You may have noticed the movie posters on the wall as you came in. Those are from some of his favorite movies. On the opposite wall, is a collection of LP covers from some of his favorite albums. Even though CDs and then iTunes took over, the old album covers are still enjoyed.
Flanking the 100″ flat panel are two antique cabinets for storing CDs and DVDs. Spinning barbershop poles add to the ambience when the movies aren’t playing. A pair of subwoofers makes sure The Matrix can be watched in all it’s glory.
The movie over, it’s time to wind down and relax in the tea room. This room took a lot of research to create, and it’s bigger than most Japanese tea rooms. On the left is the tokonoma, where you display your most treasured pieces of artwork. The floor is covered with tatami mats laid in a non-traditional manner to fit the room dimensions. Typically, Japanese rooms are designed around the dimensions of a number of tatami mats.
The tansu step cabinet displays his collection of Asian pottery, and the walls are decorated with traditional Japanese artwork he collected during his stay in Japan. Both outside the entrance and in the room, antique kimonos are displayed on racks.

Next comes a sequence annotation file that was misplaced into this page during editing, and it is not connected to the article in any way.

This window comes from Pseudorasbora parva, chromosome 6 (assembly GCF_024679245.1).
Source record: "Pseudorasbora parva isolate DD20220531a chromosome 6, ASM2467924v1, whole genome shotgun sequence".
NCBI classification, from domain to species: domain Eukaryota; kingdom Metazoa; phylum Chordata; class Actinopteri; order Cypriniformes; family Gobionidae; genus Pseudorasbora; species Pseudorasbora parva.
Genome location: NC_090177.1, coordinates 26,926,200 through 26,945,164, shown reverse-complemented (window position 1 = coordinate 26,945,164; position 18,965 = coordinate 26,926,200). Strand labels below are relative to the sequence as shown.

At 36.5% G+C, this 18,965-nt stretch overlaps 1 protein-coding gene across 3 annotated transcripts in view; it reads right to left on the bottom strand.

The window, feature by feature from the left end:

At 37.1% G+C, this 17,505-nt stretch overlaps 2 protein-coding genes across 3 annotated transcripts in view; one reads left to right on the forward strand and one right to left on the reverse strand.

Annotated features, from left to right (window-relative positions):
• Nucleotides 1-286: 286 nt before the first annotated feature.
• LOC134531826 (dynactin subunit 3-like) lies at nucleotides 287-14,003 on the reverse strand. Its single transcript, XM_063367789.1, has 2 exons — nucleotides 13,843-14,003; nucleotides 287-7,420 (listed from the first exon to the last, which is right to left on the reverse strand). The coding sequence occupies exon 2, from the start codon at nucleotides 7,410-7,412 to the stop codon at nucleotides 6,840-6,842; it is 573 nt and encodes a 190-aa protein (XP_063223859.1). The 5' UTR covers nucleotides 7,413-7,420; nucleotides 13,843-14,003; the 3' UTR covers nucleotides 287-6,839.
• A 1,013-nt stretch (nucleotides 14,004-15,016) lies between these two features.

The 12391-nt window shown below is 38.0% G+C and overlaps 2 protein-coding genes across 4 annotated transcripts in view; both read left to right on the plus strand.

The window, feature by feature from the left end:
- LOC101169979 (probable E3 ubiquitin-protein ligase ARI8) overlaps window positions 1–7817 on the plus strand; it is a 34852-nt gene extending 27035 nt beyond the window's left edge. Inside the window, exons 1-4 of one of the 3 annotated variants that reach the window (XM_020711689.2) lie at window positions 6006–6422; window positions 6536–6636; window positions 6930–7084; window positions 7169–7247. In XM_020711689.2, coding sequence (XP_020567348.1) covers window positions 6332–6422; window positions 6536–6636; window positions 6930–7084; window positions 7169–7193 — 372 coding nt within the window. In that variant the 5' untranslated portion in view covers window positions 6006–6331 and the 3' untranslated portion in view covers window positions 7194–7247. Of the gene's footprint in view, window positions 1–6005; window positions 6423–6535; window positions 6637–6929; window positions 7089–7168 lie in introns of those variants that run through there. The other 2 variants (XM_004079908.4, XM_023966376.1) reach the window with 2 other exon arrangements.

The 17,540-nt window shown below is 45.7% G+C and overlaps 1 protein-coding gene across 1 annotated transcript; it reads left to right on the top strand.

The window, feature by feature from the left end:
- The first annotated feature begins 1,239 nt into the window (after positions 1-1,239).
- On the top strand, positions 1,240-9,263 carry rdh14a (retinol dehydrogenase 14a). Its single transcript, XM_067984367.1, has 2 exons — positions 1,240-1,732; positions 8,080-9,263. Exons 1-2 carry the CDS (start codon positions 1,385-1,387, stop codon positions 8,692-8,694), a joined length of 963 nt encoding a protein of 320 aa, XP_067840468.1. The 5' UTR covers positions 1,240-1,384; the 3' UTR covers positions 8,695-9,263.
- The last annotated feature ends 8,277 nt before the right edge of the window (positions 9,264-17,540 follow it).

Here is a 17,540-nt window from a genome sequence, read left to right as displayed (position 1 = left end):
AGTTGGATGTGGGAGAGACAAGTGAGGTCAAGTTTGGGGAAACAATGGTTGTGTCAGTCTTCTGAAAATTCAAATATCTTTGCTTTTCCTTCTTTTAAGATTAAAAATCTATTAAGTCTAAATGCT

Crossing through the tea room and exiting out the other set of shoji doors, we arrive back in the courtyard. A red arched bridge invites us to gaze at the koi in the pond below.
The torii gate was positioned to elegantly frame the views from either side. Here we see a nice gazing ball and behind, a teak bench flanked by a pair of potted bamboos. I could use a sit at this point so let’s go make use of that bench.
From the bench we can see the pool and hot tub. A lot of great parties happen out here, and there’s also a portable BBQ for having poolside food.
We head out the gate to the south garden where we find a horseshoe pit and a bocce court.
At the southwest corner of the garden there is a Japanese temple inspired gazebo. Oh, it looks like we found where his girlfriend likes to hang out.